UnitingCare Queensland’s mission and our central focus on people and communities means that we constantly strive to influence positive health and social outcomes. To do this we listen to our clients and communities, draw on emerging evidence and trends and continually review the quality of our services.
We also aim to influence policies, laws, resource allocation and practices affecting our client group and communities we work in. We do this through our relationships with the Uniting Church and UnitingCare Network; our clients and communities; politicians, including Ministers and local members alike; other non-government organisations, peak and industry bodies and the media.
The following policy positions are not meant to represent everything we care about; rather they are some current issues we seek to influence. The positions will continue to be developed and regularly reviewed so they reflect new or emerging evidence. There are also links to UnitingCare Queensland campaigns or positions developed in response to government consultation on issues impacting on our services and clients.
UnitingCare Queensland considers that a greater range of clients can benefit from receiving health care in different ways, other than staying in hospital. We are committed to working in partnership with the Queensland Government and acute and primary health care providers to identify and implement suitable opportunities. One immediate opportunity is a trial of Hospital in the Home services involving telehealth and remote monitoring delivered to a wider patient cohort.
UnitingCare Queensland is committed to equitable access to services for people in regional, rural and remote areas including services that meet the needs of Aboriginal and Torres Strait Islander people. We seek to work in partnership with other service providers, governments and other funders and local communities to plan for, design and deliver appropriate, accessible, and sustainable service models in these areas.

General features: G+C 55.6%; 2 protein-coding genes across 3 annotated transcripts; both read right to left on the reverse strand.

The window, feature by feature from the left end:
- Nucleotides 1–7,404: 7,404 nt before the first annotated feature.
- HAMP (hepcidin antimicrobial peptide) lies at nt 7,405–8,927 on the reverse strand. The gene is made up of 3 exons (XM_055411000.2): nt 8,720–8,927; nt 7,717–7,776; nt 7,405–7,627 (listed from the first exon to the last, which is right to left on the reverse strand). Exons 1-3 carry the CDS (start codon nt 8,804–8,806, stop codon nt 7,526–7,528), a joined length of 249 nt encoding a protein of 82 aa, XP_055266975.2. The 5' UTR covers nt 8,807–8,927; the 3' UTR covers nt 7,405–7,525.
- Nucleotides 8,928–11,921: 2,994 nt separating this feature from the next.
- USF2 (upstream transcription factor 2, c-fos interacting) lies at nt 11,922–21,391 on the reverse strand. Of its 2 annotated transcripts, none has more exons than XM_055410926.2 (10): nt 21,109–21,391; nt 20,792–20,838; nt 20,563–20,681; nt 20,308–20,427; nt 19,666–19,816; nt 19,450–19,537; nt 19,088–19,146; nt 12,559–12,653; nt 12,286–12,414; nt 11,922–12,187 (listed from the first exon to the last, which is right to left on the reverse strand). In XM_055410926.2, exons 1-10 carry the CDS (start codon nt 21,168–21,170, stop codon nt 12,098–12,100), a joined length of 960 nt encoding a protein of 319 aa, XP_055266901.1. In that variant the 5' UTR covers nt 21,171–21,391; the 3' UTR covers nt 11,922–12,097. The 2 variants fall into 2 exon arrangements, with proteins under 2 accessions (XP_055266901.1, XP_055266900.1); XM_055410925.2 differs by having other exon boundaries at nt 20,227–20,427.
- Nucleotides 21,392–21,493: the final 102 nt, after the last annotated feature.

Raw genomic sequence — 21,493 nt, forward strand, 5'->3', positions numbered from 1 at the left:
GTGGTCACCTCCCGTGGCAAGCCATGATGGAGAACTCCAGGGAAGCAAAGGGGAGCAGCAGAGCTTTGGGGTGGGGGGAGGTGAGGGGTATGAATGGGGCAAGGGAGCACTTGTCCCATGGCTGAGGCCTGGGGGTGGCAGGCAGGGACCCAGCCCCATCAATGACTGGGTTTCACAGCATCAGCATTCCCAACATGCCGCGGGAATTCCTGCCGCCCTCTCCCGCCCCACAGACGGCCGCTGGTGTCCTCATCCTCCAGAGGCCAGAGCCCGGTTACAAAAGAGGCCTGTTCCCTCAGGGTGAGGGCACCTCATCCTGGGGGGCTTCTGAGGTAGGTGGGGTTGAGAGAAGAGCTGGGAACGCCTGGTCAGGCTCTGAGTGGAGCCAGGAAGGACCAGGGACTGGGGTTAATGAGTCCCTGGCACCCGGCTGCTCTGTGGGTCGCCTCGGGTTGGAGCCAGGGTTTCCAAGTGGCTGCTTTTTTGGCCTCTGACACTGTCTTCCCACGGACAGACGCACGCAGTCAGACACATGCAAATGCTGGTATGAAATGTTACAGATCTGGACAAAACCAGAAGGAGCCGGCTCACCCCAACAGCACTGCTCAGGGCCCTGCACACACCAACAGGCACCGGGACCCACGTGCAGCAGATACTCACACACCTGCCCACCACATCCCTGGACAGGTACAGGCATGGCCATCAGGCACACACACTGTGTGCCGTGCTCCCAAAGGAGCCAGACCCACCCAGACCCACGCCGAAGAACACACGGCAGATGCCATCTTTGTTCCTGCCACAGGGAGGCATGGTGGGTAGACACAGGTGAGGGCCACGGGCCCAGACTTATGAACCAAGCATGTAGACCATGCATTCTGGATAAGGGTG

The implementation of the NDIS in Queensland aligns with UnitingCare Queensland’s commitment to person centred care and our aim to be the choice for care and service. To ensure people with disabilities who do not meet NDIS access requirements receive the support they need UnitingCare Queensland considers governments need to commit to a range of safeguards and a transparent system for monitoring and reporting funding levels for disability services.
UnitingCare Queensland considers there are increasing opportunities for governments and private providers to deliver health infrastructure and clinical services through Public Private Partnerships. To realise these opportunities governments and private providers need to work together to actively pursue opportunities.
UnitingCare Queensland looks forward to a Queensland where everyone can live free from violence from a partner or family member, and where children do not have to see or experience family violence. We will continue to support the work of the Special Taskforce on Domestic and Family Violence in Queensland and consider the report due to be presented to the Premier in February 2015.
UnitingCare Queensland calls for continued investment in secondary child protection services and earlier transition for children leaving out of home care; and for continued investment by the Queensland Government in the delivery of the Queensland Child Protection Commission of Inquiry recommendations at the committed levels to ensure the reform objectives are achieved.
The community services industry in Queensland collectively employs over 100,000 people, is supported by thousands of volunteers and contributes more than $5 billion to the Queensland economy. There are many changes and reforms occurring within the various industry sectors in which we work. At UnitingCare Queensland we want a say in these changes, and have contributed to a number of reviews through submissions and consultations.